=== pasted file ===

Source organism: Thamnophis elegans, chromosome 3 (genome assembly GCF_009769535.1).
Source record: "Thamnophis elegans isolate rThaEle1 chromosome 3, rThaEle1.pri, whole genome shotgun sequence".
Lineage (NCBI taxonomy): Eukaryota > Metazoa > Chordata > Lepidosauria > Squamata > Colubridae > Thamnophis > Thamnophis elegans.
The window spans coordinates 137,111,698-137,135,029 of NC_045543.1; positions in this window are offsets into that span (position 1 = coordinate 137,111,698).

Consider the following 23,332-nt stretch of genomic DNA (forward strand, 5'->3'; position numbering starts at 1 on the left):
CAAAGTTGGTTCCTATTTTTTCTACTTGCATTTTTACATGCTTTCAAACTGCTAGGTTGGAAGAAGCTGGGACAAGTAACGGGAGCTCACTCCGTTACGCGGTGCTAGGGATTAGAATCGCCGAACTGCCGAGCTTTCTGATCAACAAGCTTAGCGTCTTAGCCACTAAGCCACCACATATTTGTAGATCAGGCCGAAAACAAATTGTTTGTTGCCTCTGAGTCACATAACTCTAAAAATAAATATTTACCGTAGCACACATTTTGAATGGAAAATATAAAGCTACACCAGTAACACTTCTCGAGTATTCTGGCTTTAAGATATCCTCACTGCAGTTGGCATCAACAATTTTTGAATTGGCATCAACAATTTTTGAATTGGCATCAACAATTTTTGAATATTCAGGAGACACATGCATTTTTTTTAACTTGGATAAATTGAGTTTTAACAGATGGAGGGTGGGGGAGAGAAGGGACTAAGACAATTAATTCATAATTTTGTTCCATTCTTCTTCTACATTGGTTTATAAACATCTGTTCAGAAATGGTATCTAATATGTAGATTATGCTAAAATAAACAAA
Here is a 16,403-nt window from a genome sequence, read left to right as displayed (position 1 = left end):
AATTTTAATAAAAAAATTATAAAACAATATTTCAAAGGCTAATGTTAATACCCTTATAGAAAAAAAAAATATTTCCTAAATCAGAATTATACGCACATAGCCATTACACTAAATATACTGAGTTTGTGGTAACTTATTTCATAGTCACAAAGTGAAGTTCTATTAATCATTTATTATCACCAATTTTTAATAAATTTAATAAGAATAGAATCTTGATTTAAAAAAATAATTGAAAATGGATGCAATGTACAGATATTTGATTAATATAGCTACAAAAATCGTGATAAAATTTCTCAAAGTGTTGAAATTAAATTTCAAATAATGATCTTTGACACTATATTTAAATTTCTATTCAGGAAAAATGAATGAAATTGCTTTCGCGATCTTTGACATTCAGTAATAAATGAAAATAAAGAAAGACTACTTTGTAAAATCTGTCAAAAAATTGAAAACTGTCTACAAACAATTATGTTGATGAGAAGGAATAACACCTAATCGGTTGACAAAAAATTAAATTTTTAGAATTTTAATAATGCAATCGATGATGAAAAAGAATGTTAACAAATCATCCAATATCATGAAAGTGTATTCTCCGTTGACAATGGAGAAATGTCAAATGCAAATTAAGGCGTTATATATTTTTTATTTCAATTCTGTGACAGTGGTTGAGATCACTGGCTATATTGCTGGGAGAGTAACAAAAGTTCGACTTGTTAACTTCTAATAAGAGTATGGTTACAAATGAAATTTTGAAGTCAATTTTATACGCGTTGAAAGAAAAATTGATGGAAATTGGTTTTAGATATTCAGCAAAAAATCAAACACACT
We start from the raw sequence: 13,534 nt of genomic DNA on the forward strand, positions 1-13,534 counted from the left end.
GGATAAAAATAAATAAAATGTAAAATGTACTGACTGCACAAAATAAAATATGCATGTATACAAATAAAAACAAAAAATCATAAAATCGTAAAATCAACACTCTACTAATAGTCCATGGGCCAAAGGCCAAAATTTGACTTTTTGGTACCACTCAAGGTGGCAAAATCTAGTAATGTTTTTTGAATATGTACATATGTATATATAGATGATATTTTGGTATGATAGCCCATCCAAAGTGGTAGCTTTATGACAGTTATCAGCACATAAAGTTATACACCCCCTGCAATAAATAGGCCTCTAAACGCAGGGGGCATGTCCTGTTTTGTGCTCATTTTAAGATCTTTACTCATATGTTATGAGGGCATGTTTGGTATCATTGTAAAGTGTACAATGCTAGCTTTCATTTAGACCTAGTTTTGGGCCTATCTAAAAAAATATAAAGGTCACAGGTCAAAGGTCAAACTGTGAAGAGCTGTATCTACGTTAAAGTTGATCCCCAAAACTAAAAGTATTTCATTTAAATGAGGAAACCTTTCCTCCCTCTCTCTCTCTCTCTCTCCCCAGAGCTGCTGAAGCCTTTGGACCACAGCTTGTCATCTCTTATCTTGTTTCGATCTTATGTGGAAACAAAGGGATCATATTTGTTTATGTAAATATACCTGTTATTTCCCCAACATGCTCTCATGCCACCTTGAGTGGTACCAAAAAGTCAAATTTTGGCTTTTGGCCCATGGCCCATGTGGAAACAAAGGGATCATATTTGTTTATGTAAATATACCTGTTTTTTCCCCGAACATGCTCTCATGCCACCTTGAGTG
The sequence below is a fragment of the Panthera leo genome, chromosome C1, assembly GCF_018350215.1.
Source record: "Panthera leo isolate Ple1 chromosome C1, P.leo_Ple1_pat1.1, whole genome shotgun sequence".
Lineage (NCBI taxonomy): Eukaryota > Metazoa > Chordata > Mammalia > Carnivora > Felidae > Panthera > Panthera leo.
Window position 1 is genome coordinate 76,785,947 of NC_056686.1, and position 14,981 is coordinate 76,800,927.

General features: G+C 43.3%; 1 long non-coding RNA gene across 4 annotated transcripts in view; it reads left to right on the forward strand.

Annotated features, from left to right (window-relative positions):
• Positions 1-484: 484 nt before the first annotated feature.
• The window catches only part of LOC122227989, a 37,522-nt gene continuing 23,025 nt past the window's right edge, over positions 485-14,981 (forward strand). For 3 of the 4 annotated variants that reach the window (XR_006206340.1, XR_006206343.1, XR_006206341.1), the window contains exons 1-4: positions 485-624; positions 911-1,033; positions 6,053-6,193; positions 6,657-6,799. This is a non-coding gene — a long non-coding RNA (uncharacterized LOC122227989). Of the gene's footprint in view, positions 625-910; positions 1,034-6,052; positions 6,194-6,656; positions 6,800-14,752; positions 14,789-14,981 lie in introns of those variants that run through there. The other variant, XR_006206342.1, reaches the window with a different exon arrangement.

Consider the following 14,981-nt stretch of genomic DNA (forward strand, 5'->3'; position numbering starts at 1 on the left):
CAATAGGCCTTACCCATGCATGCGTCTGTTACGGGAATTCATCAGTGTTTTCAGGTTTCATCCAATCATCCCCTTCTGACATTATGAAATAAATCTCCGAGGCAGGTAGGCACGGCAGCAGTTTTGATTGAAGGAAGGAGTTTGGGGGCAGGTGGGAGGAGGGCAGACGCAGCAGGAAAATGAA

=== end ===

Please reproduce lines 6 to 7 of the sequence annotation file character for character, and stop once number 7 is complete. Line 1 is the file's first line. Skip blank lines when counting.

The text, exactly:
CAAAGTTGGTTCCTATTTTTTCTACTTGCATTTTTACATGCTTTCAAACTGCTAGGTTGGAAGAAGCTGGGACAAGTAACGGGAGCTCACTCCGTTACGCGGTGCTAGGGATTAGAATCGCCGAACTGCCGAGCTTTCTGATCAACAAGCTTAGCGTCTTAGCCACTAAGCCACCACATATTTGTAGATCAGGCCGAAAACAAATTGTTTGTTGCCTCTGAGTCACATAACTCTAAAAATAAATATTTACCGTAGCACACATTTTGAATGGAAAATATAAAGCTACACCAGTAACACTTCTCGAGTATTCTGGCTTTAAGATATCCTCACTGCAGTTGGCATCAACAATTTTTGAATTGGCATCAACAATTTTTGAATTGGCATCAACAATTTTTGAATATTCAGGAGACACATGCATTTTTTTTAACTTGGATAAATTGAGTTTTAACAGATGGAGGGTGGGGGAGAGAAGGGACTAAGACAATTAATTCATAATTTTGTTCCATTCTTCTTCTACATTGGTTTATAAACATCTGTTCAGAAATGGTATCTAATATGTAGATTATGCTAAAATAAACAAA
Here is a 16,403-nt window from a genome sequence, read left to right as displayed (position 1 = left end):